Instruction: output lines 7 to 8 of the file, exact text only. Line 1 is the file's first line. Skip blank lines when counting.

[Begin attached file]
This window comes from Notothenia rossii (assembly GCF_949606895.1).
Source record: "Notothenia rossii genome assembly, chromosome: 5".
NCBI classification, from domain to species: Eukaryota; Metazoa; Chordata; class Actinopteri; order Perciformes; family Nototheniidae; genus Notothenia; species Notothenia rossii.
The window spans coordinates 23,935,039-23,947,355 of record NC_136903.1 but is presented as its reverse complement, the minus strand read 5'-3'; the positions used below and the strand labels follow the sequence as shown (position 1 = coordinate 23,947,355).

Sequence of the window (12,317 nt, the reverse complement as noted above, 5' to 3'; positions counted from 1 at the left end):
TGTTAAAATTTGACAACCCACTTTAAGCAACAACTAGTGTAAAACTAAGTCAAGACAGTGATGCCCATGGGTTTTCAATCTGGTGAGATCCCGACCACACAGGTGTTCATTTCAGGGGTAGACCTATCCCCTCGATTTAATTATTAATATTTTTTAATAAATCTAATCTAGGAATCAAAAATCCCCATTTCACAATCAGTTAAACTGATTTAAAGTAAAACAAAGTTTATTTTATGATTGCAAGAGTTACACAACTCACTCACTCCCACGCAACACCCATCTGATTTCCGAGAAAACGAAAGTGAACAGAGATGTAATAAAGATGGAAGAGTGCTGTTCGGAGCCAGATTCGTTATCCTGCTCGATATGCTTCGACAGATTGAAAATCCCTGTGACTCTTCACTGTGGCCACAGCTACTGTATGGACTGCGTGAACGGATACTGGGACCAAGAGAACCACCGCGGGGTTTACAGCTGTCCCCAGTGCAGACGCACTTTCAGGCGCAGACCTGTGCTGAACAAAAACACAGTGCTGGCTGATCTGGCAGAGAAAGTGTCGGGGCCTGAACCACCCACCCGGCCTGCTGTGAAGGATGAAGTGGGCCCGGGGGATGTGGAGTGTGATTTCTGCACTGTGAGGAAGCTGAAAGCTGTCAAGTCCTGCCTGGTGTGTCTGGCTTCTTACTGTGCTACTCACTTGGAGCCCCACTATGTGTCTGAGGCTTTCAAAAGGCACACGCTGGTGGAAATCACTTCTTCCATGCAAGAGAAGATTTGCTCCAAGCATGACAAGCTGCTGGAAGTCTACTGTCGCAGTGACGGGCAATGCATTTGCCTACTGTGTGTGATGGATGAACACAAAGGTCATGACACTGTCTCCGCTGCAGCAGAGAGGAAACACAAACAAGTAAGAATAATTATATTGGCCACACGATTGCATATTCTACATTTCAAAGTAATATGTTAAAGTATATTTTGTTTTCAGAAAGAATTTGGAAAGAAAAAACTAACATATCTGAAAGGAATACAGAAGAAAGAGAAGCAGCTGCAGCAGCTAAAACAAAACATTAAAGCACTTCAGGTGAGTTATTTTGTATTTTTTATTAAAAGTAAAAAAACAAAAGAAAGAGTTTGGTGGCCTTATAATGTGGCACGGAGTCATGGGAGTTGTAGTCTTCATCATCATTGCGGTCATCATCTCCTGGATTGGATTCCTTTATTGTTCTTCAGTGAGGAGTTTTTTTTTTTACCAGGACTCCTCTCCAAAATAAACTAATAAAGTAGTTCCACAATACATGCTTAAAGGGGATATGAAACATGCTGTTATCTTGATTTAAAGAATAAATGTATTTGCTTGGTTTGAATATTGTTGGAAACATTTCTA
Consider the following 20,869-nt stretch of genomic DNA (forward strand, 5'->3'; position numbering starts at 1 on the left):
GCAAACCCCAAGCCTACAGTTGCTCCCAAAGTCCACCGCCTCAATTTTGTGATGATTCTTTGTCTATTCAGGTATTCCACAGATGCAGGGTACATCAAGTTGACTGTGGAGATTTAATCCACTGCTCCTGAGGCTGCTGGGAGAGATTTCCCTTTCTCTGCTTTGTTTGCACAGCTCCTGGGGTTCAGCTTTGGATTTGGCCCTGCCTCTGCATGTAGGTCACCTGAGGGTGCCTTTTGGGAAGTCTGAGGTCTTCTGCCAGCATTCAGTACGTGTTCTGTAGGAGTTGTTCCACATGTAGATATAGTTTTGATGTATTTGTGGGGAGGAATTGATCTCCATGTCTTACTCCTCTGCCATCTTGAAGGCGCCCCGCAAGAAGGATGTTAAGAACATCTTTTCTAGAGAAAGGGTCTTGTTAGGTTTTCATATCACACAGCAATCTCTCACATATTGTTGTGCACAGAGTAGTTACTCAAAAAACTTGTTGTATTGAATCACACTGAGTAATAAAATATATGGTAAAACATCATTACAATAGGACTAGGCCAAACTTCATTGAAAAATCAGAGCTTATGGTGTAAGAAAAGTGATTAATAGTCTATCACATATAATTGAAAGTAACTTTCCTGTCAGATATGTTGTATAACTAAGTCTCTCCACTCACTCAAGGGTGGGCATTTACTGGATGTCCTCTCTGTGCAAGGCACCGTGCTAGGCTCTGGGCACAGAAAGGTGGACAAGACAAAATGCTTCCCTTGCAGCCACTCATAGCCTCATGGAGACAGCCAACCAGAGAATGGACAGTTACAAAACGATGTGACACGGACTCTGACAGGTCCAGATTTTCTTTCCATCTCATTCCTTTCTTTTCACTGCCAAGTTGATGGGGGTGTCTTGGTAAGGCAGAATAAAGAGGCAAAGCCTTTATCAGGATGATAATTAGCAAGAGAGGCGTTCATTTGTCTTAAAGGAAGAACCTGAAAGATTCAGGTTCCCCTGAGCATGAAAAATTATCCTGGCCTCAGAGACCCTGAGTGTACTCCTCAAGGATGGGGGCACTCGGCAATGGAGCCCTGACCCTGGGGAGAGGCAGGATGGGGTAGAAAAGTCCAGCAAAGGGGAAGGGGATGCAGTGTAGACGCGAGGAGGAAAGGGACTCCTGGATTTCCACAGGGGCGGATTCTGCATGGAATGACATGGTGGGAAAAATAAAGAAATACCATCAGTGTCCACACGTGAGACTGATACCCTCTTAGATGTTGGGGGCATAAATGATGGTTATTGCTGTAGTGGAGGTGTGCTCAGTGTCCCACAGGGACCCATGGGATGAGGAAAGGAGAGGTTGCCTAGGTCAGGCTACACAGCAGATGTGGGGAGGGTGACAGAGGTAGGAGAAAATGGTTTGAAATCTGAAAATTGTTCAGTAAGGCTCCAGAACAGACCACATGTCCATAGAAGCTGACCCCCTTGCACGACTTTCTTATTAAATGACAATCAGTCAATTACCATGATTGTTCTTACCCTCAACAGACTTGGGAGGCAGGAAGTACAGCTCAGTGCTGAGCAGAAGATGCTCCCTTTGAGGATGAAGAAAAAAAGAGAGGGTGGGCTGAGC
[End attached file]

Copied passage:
Consider the following 20,869-nt stretch of genomic DNA (forward strand, 5'->3'; position numbering starts at 1 on the left):
GCAAACCCCAAGCCTACAGTTGCTCCCAAAGTCCACCGCCTCAATTTTGTGATGATTCTTTGTCTATTCAGGTATTCCACAGATGCAGGGTACATCAAGTTGACTGTGGAGATTTAATCCACTGCTCCTGAGGCTGCTGGGAGAGATTTCCCTTTCTCTGCTTTGTTTGCACAGCTCCTGGGGTTCAGCTTTGGATTTGGCCCTGCCTCTGCATGTAGGTCACCTGAGGGTGCCTTTTGGGAAGTCTGAGGTCTTCTGCCAGCATTCAGTACGTGTTCTGTAGGAGTTGTTCCACATGTAGATATAGTTTTGATGTATTTGTGGGGAGGAATTGATCTCCATGTCTTACTCCTCTGCCATCTTGAAGGCGCCCCGCAAGAAGGATGTTAAGAACATCTTTTCTAGAGAAAGGGTCTTGTTAGGTTTTCATATCACACAGCAATCTCTCACATATTGTTGTGCACAGAGTAGTTACTCAAAAAACTTGTTGTATTGAATCACACTGAGTAATAAAATATATGGTAAAACATCATTACAATAGGACTAGGCCAAACTTCATTGAAAAATCAGAGCTTATGGTGTAAGAAAAGTGATTAATAGTCTATCACATATAATTGAAAGTAACTTTCCTGTCAGATATGTTGTATAACTAAGTCTCTCCACTCACTCAAGGGTGGGCATTTACTGGATGTCCTCTCTGTGCAAGGCACCGTGCTAGGCTCTGGGCACAGAAAGGTGGACAAGACAAAATGCTTCCCTTGCAGCCACTCATAGCCTCATGGAGACAGCCAACCAGAGAATGGACAGTTACAAAACGATGTGACACGGACTCTGACAGGTCCAGATTTTCTTTCCATCTCATTCCTTTCTTTTCACTGCCAAGTTGATGGGGGTGTCTTGGTAAGGCAGAATAAAGAGGCAAAGCCTTTATCAGGATGATAATTAGCAAGAGAGGCGTTCATTTGTCTTAAAGGAAGAACCTGAAAGATTCAGGTTCCCCTGAGCATGAAAAATTATCCTGGCCTCAGAGACCCTGAGTGTACTCCTCAAGGATGGGGGCACTCGGCAATGGAGCCCTGACCCTGGGGAGAGGCAGGATGGGGTAGAAAAGTCCAGCAAAGGGGAAGGGGATGCAGTGTAGACGCGAGGAGGAAAGGGACTCCTGGATTTCCACAGGGGCGGATTCTGCATGGAATGACATGGTGGGAAAAATAAAGAAATACCATCAGTGTCCACACGTGAGACTGATACCCTCTTAGATGTTGGGGGCATAAATGATGGTTATTGCTGTAGTGGAGGTGTGCTCAGTGTCCCACAGGGACCCATGGGATGAGGAAAGGAGAGGTTGCCTAGGTCAGGCTACACAGCAGATGTGGGGAGGGTGACAGAGGTAGGAGAAAATGGTTTGAAATCTGAAAATTGTTCAGTAAGGCTCCAGAACAGACCACATGTCCATAGAAGCTGACCCCCTTGCACGACTTTCTTATTAAATGACAATCAGTCAATTACCATGATTGTTCTTACCCTCAACAGACTTGGGAGGCAGGAAGTACAGCTCAGTGCTGAGCAGAAGATGCTCCCTTTGAGGATGAAGAAAAAAAGAGAGGGTGGGCTGAGC